Do you know a librarian or library with an innovative approach to fostering a love of reading? Fill out an application from the National Book Foundation for the Innovations in Reading Prize. The Foundation lists “creativity, risk-taking, and a visionary quality” as the most important criteria for selecting winners, who could receive up to $2,500 in prizes. Last year’s winners included the Maricopa County (Ariz.) Library District, recognized for its use of “Deweyless” libraries to promote more browsing. The deadline is February 17....
YALSA Blog, Jan. 4; National Book Foundation
2009 Costa Book Awards
Colm Tóibín was named winner of the Costa Best Novel of the year award for Brooklyn, a sparely written account of a young woman’s emigration from 1950s Ireland to New York. It was one of five category winners announced January 4 that will now compete for the overall Costa Book of the Year. Other winners were Christopher Reid in the poetry category for A Scattering; Graham Farmelo in the biography section for The Strangest Man: The Hidden Life of Paul Dirac, Quantum Genius; Patrick Ness, the children’s book award for The Ask and the Answer; and Raphael Selbourne, the first-novel award for Beauty....
The Guardian (U.K.), Jan. 4
Public Library Innovation Program
The Public Library Innovation Program aims to spark innovative library services that improve people’s lives through the use of technology. This three-year grant program, sponsored by Electronic Information for Libraries, will help public libraries in developing and transitioning countries become centers of community life. Ten grants of up to $30,000 U.S. will be awarded in Round 1 to support one-year innovation projects. The deadline to apply is February 28....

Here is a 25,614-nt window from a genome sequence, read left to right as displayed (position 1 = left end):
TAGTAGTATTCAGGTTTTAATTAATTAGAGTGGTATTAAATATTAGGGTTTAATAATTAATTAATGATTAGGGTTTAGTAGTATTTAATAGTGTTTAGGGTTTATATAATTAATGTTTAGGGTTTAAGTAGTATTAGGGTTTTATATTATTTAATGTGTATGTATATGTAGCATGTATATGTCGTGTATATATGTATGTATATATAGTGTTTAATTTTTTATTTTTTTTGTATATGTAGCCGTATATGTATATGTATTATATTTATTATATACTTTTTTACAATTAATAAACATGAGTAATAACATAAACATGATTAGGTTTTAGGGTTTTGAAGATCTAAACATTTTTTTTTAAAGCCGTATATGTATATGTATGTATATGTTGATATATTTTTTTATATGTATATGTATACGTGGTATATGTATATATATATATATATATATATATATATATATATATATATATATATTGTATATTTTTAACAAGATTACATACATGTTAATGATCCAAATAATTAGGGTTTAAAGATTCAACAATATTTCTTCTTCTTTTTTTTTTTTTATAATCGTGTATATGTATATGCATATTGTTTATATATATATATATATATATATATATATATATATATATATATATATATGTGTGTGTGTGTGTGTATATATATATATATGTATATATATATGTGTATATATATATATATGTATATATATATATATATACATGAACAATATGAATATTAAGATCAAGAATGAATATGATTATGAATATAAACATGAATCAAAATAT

Sisters in Crime library grants
Mystery-genre group Sisters in Crime is offering monthly grants of $1,000 throughout 2010 to U.S. libraries through its “We Love Libraries” lotteries. At the end of each month, a winner will be drawn from entries received. To enter, simply complete the entry form and upload a photo of one or more of your staff with three books in your collection by Sisters in Crime members. All branches within a larger system may enter; however, once a library in the system has won, no other libraries within that system can win the grant....
Sisters in Crime
Obama issues order on document classification
On December 29, President Obama issued a new executive order on classified national security information that will alter the way the executive branch classifies documents, reducing overclassification and the length of time the public must wait to view documents. The president also released a memorandum to the heads of executive departments and agencies that explains how he would like the order to be implemented....
White House Blog, Dec. 29
Joliet library director comments on gun incident
A gun firing during an arrest in the library was a first for John Spears, Joliet (Ill.) Public Library’s new director. A December 28 incident at the downtown library was more exciting than most. Police, who came to the library on a tip that a wanted man was there, found Rondale L. Ellis, 23, who is alleged to have grabbed for an officer’s gun, firing a shot into a stairwell wall. Two library employees joined the fray and helped police subdue Ellis....